I'm pretty pleased with the way it came out, what with limited resources and for a first try.  Ideally, there would have been a lot more fabric on the backdrop, with more of the brown ribbons-suggesting-trees.  And, conveniently not in the pictures, the far right hand side is pretty bare.
Some more highlights:


December 10, 2008 in Fashion by Analogue Chic

I also heart checks, stripes, polka dots, and classic, graphic patterns.

Mmmm, plaid   And I LOVE my local Salvation Army Store– they have HUGE discounts on all clothes on Wednesdays, thereby enabling my fabric-stash-addiction and closet overcrowding problem, without hurting my wallet!  Mwah! The button-downs above are for conversion into tote bags/gift wrap for my homegirls, a la this project— whoops! just gave away 50% of my holiday gifts! Here are some more new members of my textile collection: Mr. and Mrs. Wool-Checkshirt Now, on the left there, that is a Man Shirt: it is big, wooly and warm, literally a working man’s shirt– that shirt does not mess around.  And there’s a cute, vintage, lamb’s wool and angora Lady Sweater with semi-batwing sleeves.  And a very cute, kid’s belt from LL Bean.  Lots of possibilities with these: not sure if I want to reconstruct the Man Shirt, it would make an awesome cape, or a felted bag, perhaps; I may wear the Lady Sweater as is, also possibly a felted something- beret?; belt is obviously too small, and it would be a pain to reclaim the hardware, it may become a handbag handle. And for dessert– too sweet!–   How cute am I? Again, a real toss-up between wearing it or felting it– what do you think?  Comments, suggestions? I’ve never actually felted anything (intentionally) before, I need to do more research on how to do it, and I’m not sure what I would make from the felt with any of these, but I would like to try it.  I’m just scared of committing a great garment to felting, and then wishing I hadn’t so I could do something else!  Oh, well, I’m sure it will come to me in the middle of one of the sleepless nights I seem to be having lots of …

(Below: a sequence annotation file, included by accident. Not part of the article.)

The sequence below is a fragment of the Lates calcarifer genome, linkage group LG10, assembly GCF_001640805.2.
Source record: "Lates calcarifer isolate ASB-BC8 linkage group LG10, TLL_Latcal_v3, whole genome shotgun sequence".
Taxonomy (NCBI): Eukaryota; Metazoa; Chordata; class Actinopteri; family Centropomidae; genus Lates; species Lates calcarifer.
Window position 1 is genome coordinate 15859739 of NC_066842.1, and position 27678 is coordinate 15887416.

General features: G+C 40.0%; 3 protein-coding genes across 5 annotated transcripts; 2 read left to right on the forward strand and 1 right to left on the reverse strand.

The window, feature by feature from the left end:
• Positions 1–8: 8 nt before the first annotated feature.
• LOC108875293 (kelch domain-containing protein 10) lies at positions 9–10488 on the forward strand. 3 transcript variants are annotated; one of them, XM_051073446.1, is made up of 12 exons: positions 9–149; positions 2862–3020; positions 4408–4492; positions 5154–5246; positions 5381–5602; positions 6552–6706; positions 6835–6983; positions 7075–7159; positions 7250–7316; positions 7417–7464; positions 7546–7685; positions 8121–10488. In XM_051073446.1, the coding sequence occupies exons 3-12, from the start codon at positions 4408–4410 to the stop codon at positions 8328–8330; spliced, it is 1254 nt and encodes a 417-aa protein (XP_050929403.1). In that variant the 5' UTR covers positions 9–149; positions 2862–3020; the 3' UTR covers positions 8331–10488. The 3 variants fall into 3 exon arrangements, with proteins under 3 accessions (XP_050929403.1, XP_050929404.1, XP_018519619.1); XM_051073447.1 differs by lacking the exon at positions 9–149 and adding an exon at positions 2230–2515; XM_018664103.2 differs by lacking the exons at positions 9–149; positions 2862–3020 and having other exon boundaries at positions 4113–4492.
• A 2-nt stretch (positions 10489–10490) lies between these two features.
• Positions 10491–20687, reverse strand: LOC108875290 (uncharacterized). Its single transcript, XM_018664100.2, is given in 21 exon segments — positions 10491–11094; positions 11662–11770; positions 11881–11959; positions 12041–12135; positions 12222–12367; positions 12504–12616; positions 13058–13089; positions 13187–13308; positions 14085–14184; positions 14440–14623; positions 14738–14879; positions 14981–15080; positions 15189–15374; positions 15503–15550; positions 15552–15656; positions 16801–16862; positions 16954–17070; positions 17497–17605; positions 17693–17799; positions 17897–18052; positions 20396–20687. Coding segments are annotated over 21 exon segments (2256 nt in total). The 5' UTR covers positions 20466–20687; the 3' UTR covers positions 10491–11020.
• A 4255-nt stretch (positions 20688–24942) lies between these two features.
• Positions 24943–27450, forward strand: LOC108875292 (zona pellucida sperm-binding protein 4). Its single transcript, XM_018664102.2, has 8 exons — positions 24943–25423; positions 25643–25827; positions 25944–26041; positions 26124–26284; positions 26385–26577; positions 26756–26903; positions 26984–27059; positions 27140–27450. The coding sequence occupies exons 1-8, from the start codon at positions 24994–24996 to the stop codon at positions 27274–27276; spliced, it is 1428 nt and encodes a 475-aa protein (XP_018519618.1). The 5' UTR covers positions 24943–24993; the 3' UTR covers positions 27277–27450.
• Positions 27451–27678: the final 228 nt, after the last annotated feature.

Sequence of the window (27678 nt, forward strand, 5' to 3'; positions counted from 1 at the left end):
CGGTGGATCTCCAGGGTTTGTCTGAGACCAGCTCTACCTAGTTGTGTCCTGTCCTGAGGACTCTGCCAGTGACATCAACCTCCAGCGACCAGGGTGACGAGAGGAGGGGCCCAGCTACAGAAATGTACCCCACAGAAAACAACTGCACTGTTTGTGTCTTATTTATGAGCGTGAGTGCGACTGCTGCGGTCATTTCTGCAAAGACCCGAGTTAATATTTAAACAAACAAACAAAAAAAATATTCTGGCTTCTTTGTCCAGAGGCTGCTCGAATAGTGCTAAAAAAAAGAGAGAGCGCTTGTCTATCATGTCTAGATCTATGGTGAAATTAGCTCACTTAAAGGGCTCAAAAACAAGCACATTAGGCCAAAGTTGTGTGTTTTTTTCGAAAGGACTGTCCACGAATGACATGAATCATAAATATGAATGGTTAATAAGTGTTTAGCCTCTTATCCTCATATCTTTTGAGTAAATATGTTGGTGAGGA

Creative Quilting – or, indulging my obsessions

December 8, 2008 in Craft and Art by Analogue Chic

Mmmm, indexing

Mmmm, indexing

Oooh, lucky me!!!  I’ve inherited/rescued from incineration my Grandma’s collection of back issues of Creative Quilting and Workbasket magazines from the 80’s into the 90’s and 00’s.  From what I have found in my research, both of these magazines are now out of print.  CQ‘s theme is obvious, but it’s not just bedspreads and wallhangings, there are some cute and/or interesting projects with the potential for updating and re-interpreting.

Such as:

Chicken of the Sea purse

Chicken of the Sea purse


I plan to update this kind of tacky bag into something a little classier, but still cheeky enough for the rockabilly/roller derby/neo-pinup girls.

And if and when I plan to really get down with my stitching roots, I might make a quilt in this gorgeous Hawaiian pattern, using naturally died organic cotton or hemp fabric:



Workbasket is a more general needlework and craft project digest, with a little of everything.

The plan is to index all the issues, and hopefully scan and PDF the photos and instructions and make them available on the web.  As a crafter, and a feminist, I feel a sense of obligation to archive and preserve these projects, articles and other tidbits, because clearly a lot of work went into designing them and producing these magazines for 20-odd years, and it’s a lengthy record of Women’s Work in a continuous line from the past…. in spite of their propensity to use cheezy pre-printed quilt patterns and come up with RIDICULOUS outfits like these:


Is that woman wearing a quilt?!

Is that woman wearing a quilt?!


Because in the end, I’m just indulging my obsession with organizing, indexing and archiving.  Crazy quilt-vomit craft projects are just icing on the cake.

I’ve already started indexing CQ, so if you’re crafty and on the hunt for new, wacky projects, or just classic quilt patterns, stay tuned here for updates.